I knew of 'The Box' from an early age. It was a large square, brown cardboard box kept in the double cupboards at the top of Mum's wardrobe. I asked my parents many times what 'The Box' contained but I was always 'fobbed off' with :- 'A lair for meddlers' or, 'Nothing for Nosey Parkers' or, 'Be like Mr .Asquith, wait and see!' I didn't really understand any of these evasive answers so, eventually, I stopped asking, accepting 'The Box's' mystery as part of the adult world to which I was not yet privy.
In my early 'teens' I overheard a conversation between Grandma and Dad, they were discussing Mum who had been recently consumed with the pall of sadness which, on regular occasions shrouded her. Dad, in an unfamiliar, pained, hushed voice said to Grandma, 'Nellie's very down this week' to which Grandma replied, 'It could be The Change Fred or maybe she's been in that box'? 'Yes, she could have, I haven't the heart to ask. I sometimes wish I'd got rid of it straight after' Dad spoke in a semi whisper. Suddenly, aware of my presence, they changed the subject and began discussing Frank Sayle's new car. I knew instantly that 'The Box' was responsible for this uneasy subject switch.
My brother Fred, eleven years my senior, seemed 'in on the conspiracy' and, like the rest of the family, was resolute in fending off all my enquiries. Fred told me 'The Box contained the deeds for the house, a copy of Granddad's will and Dad's old Home Guard uniform. I didn't believe him for a moment, I think he was aware of that! My Father died in 1992. Mum and I tearfully sorted through his effects but 'The Box' remained resolute, undisturbed in its reverential place. Fifteen years later my brother died an untimely death, the second of my Mother's children to pre-decease her. My sister Audrey had passed on at the age of 15 in 1947. For over sixty years 'The Box' remained intact and untouched. There were opportunities for me to investigate but somehow I couldn't abuse Mum's trust. String tied, sealing waxed and sticky taped it was a sarcophagus of secrets.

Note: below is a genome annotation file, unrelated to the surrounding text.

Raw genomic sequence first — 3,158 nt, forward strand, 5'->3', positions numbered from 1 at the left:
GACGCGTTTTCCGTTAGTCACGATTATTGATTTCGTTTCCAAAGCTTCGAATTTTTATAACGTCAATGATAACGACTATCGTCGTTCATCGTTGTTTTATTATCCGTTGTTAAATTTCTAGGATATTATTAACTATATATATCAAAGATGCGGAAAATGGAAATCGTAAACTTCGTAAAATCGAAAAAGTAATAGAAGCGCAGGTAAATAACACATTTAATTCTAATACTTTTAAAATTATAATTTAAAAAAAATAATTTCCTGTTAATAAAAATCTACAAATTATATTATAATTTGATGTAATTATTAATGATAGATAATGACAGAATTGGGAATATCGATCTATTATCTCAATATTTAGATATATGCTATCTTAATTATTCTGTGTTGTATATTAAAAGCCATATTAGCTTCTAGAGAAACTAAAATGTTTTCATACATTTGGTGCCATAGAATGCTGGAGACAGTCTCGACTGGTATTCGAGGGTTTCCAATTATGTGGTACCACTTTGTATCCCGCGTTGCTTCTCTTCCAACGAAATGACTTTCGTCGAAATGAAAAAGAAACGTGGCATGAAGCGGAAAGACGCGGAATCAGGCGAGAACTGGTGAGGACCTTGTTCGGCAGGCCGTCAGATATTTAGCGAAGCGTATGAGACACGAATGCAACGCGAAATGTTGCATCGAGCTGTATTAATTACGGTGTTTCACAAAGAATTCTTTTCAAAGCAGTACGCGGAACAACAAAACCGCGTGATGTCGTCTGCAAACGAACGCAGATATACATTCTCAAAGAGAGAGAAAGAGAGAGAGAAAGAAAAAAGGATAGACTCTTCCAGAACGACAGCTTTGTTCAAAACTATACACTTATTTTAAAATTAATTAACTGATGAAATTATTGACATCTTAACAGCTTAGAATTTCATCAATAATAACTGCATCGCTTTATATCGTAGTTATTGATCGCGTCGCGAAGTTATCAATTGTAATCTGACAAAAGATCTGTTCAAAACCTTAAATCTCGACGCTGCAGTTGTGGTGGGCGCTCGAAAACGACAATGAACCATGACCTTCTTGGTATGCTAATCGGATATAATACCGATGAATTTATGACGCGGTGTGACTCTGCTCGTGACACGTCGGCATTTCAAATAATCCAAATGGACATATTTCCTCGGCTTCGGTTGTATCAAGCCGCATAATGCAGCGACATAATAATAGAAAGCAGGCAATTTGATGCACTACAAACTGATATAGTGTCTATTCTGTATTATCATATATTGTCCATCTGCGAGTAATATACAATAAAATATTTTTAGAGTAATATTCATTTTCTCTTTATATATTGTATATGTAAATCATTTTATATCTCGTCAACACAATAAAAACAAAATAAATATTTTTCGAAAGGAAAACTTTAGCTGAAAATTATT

In July, 2011, Mum died at the advanced age of 101years. As sole executrix and in order to administer the will to the beneficiaries, it was my responsibility to gain probate. This involved itemising and evaluating Mum's house and contents, a harrowing procedure. Mum was a young woman when she joyfully first set foot over the threshold in 1939. The house held so many memories for me, happy…….and sad.
I set aside a day when I was mentally and emotionally ready to 'tackle the job'. I preferred to be alone. I felt invasive and uncomfortable as I lifted 'The Box' down from the wardrobe cupboard. After carefully placing it on the bed I initially just stared at it. A tight, hard knot of emotion gripped my chest before I plucked up the courage to tear the tape away and cut the well secured string. A large brown envelope was revealed first, 'Ah' I thought, 'The deeds and will, just as Fred said'. I was mistaken, however, for, written on a piece of stiff, white paper in the unmistakable hand of my Mother were the words:-
I could see several tissue paper packages in 'The Box' and lifted them out one by one, nervously unwrapping each and placing the contents beside 'The Box'. Every sacred item had a label.
The brush still held fine strands of Audrey's tawny hair, which, amazingly, even after 66 years, glinted in the sunlight filtering through the bedroom window.
With these, the letter advising my parents that Audrey had won a scholarship to Blackpool Collegiate Grammar School for Girls.
On the last page "Oh come all ye faithful" translated, in a neat hand, into French, German and Latin. Four blue and purple crepe paper bows tied with fine string.
A cream cotton sewing apron featuring a chain stitch figure of Little Bo Peep. School reports from Devonshire Road Girls Primary School and The Collegiate Grammar School.
"Small for a 15 year old" I mused
A letter of thanks and including a receipt for 2s 6d.
Two books: Mrs Overtheways Remembrances.
…and: Mary Jones and her Bible
A stuffed donkey made from fabric scraps.
A folder of drawings, paintings and prints.
Lastly, a small, gilt wire brooch shaped into 'MOTHER'
Having satisfied my long held curiosity I now had the opportunity to dispose of this intimate collection of priceless but worthless items.........I couldn't. I carefully repacked every item and explanatory card into the brown cardboard box, reknotted and tied the string, brought it back to my home and stowed it away in.......the double cupboards at the top of my wardrobe. I'm not sure why letting go of 'The Box' is so difficult but that's the way it is.
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